I'm in the UK which is the 2nd largest (after Cyprus) consumer of halloumi in Europe. The price here for half a pound is about $2.50. It has got so popular that it isn't uncommon to find English produced Halloumi, although often it comes from Greece. The other thing is that often halloumi is made with other milks to produce slightly different tastes and keep the cost down.
Konstantina J. November 16, 2015
LOL! Halloumi doesn't cost any more than the cheeses made here in California, not 90 miles from my supermarket! You are very silly if you think that's "so expensive" for good cheese. It's certainly not any more expensive than some of the other European specialty cheeses at the local store. I have a chunk of rather ordinary Italian cheese in my refrigerator right now that says $18.99 per lb. on the label.
Francine T. November 15, 2015
Slice it thin, pan fry it and use it instead of bacon! It becomes super crispy and with its salty deliciousness, makes a perfect HLT sandwich (minus the guilt of a dead animal between your slices of toast!) - instead of bacon, lettuce, tomato
MaryAlice November 15, 2015
I marvel at the complaints of expensive items from where I live. Not only is it rarely available, but it is more expensive that yours here on the northern California coast. I first had this cheese in Greece and loved it. When I see it, every several months, I pick it up and prepare one of those plates with everything that goes with it.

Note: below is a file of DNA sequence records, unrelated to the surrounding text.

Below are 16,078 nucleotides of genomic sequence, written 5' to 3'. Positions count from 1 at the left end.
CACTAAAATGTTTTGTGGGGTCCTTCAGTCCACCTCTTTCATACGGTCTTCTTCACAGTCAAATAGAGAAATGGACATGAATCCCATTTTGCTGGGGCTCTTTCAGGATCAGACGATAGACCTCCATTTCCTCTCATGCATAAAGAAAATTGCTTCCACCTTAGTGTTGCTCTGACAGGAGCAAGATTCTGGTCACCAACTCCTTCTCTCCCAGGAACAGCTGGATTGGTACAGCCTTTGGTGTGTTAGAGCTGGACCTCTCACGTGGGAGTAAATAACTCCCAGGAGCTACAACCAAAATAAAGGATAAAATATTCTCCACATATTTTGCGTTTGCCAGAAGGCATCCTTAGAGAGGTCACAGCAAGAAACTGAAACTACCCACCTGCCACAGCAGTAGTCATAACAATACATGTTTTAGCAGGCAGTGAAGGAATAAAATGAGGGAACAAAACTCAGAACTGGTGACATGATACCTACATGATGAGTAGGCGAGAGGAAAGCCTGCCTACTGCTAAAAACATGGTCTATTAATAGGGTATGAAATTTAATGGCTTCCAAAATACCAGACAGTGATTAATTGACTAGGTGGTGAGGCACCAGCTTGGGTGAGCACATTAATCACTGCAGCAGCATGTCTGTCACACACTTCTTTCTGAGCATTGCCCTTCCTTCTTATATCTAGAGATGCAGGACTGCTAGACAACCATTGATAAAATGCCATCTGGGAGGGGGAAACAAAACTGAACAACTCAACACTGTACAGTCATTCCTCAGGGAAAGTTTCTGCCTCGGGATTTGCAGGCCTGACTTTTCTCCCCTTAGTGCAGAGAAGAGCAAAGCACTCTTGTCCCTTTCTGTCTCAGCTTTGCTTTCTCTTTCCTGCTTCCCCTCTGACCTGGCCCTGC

Terry M. November 15, 2015
If you have access to a Middle Eastern market it is not nearly so expensive.
Penelope November 15, 2015
You can make it yourself. Just Google!!!!
Clea M. November 13, 2015
This is one of the moments I'm glad I (currently) live in the UK, where halloumi is abundantly available and about $3 for 250 grams.
Kevin K. November 12, 2015
Actually, Halloumi is not really expensive if you are not a stickler about whether it is a) from Cyrpus and b) It's made with sheep's milk.
Try sourcing cheese from Ulker (icim) or Tek Sut. You could actually buy an 8 oz package of Ulker Icim Hallim for about $3.50 to 4 if you know where to look, and inside something like Shashouka, it works just as well.

Why yes, it's from Turkey - but then 1/3 of Cyprus is ethnically Turkish, and Aegean Turkey is pretty much culinarily similar to the Greeks anyways.
Penny September 12, 2019
Do you live in the US and buy this halloumi locally? If so, may I ask where?
Kevin K. September 12, 2019
Yes, I am in the states, specifically NYC Metro. If you are in NYC try places like Sahadi's, Dual Specialties, Kaluystan, Baladi's, Parrot foods....basically any grocery store patronized by a local Turkish population.
Penny September 12, 2019
Thanks! I’ll make sure to have a cooler bag next time I go to NY.
Cynthia C. November 11, 2015
Oh gosh, YES -- I'm so smitten with halloumi too. Love this, Caroline!! (For at least explaining its price, if not assuaging my grief over it.) I'm also now really intrigued by Scandinavian bread cheese.......
Elsa K. November 11, 2015
As a Cypriot (not, "Cyprian"), I'm happy to see an article on our national cheese. Another reason for the high price of imported halloumi, which is currently being evaluated for PDO status, are good ol' politics:
Caroline L. November 11, 2015
wow, elsa—thank you for sharing this article. (and thank you for correcting me—i've made the change in the piece!)